PowerShell: Necessary, but not for the MCSA
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June 27, 2013

Will you fail the MCSA if you don’t know PowerShell?

By command line keyboard

PowerShell is not new. When I first started to use Windows Server 2008 R2, I was wondering what that blue command prompt icon was doing pinned to my task bar. I even clicked on it and tried some familiar command like “dir” and “cd,” which worked fine, although the output looked a bit different from what I had been used to. Only when I started to learn Exchange 2007, did I find out that PowerShell 2.0 is not only a rich command line but also a powerful scripting tool.

Microsoft has been pushing and improving the use of PowerShell in all major products for a while and with the release of Server 2012, PowerShell 3.0 is being presented as the best way to administer the operating system. This may make a candidate pursing the Microsoft Certified Solutions Associate (MCSA) worried that if they’re not proficient at PowerShell, they might not pass the exams.

Why isn’t there a PowerShell exam?

Many Microsoft products are being built on top of PowerShell, where the GUI constructs the needed PowerShell commands and runs them in the background.

Previously when I administered Exchange 2010, I used to admire the nice details at the end of a wizard, like creating a new mailbox where the wizard gives the PowerShell commands that Exchange will run to perform the task. Although I could simply run them, I liked to copy them for later use. Instead of going through the same wizard again, I would save time by manually changing some values in the command and running it. I also created an Excel sheet with ready-to-run commands to create multiple mailboxes, and gave that to joiner admins at our team. This improved the efficiency of the team, but I’m sure people with more scripting skills can make wonders out of PowerShell, and the internet is full of examples.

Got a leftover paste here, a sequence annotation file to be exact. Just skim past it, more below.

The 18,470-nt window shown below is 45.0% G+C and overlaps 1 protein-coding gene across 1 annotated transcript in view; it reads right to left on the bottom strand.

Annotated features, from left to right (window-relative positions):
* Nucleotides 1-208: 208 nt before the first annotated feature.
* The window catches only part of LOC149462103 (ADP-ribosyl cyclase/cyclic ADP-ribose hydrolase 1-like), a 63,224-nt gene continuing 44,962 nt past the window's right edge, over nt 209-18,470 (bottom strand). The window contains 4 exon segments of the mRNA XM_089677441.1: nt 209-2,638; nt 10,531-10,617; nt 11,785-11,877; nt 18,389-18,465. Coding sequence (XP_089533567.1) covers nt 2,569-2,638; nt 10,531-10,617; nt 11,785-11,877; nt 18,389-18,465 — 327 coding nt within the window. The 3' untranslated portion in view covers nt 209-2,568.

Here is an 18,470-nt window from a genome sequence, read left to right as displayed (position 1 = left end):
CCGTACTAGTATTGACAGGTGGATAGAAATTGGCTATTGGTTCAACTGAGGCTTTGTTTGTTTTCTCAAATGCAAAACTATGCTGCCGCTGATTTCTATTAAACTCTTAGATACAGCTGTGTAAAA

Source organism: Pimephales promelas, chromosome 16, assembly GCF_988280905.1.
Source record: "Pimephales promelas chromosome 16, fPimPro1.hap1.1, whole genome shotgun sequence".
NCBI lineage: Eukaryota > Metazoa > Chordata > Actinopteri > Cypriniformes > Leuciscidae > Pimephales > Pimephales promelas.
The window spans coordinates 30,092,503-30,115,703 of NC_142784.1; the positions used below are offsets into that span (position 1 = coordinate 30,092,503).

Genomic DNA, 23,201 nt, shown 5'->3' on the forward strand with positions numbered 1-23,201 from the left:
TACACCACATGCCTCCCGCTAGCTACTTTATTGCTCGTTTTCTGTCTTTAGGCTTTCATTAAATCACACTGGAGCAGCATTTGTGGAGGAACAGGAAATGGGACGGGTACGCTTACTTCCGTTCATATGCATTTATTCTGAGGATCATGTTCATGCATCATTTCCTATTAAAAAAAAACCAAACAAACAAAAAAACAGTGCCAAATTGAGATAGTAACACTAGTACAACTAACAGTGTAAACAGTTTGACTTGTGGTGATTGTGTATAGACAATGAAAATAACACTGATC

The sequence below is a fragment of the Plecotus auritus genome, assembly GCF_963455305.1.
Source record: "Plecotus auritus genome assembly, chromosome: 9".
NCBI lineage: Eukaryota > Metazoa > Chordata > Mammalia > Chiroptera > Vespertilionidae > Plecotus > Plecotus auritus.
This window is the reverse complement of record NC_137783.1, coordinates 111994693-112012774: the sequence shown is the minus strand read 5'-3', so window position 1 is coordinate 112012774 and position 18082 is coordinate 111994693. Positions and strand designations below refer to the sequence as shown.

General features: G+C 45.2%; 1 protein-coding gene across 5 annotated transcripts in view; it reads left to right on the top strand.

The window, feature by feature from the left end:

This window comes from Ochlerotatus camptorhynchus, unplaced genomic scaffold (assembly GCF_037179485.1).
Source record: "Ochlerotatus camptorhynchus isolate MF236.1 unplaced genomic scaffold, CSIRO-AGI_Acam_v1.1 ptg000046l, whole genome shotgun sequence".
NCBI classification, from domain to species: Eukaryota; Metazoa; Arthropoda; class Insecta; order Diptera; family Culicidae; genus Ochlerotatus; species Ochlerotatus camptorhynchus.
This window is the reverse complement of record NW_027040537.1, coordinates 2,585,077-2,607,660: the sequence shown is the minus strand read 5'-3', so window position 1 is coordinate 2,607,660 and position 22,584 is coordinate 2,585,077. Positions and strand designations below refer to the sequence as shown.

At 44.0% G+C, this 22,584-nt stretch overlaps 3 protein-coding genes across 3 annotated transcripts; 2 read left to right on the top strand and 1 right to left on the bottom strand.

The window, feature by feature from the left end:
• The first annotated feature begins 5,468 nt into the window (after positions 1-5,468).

As PowerShell MVP Don Jones put it, “Microsoft does not certify tools; it tries to certify the ability to perform job roles.” There is no job role called PowerShell Scripter or script writer in IT, but there are roles that require a variable amount of PowerShell skills to be performed efficiently, one of which is Windows 2012 administrator.

Do I need to know PowerShell to pass the MCSA Exams?

Windows 2012 has more than 2,400 cmdlets that cover all types of roles and features in the operating system. Configuring a static IP address, DNS server address, renaming the computer or even joining it to a domain can all be done through PowerShell. You can even perform more involved tasks like creating a DNS Reverse Lookup Zone, a new user account in Active Directory Users and Computers, or Installing Active Directory Domain Services (AD DS) and creating a new domain in a new forest.

Although PowerShell is an efficient way to perform such tasks, it is not the only way in Windows Server 2012. PowerShell 3.0 can’t do everything yet, so you still need to do a lot using the GUI or traditional commands. In that same token, MCSA exams cannot be all about PowerShell as the administrator role is not all about PowerShell yet. Actually, if you take a look at the objectives of exams 70-410, 70-411 and 70-412 or 70-417, you will notice that PowerShell is not listed as an objective for any of those exams.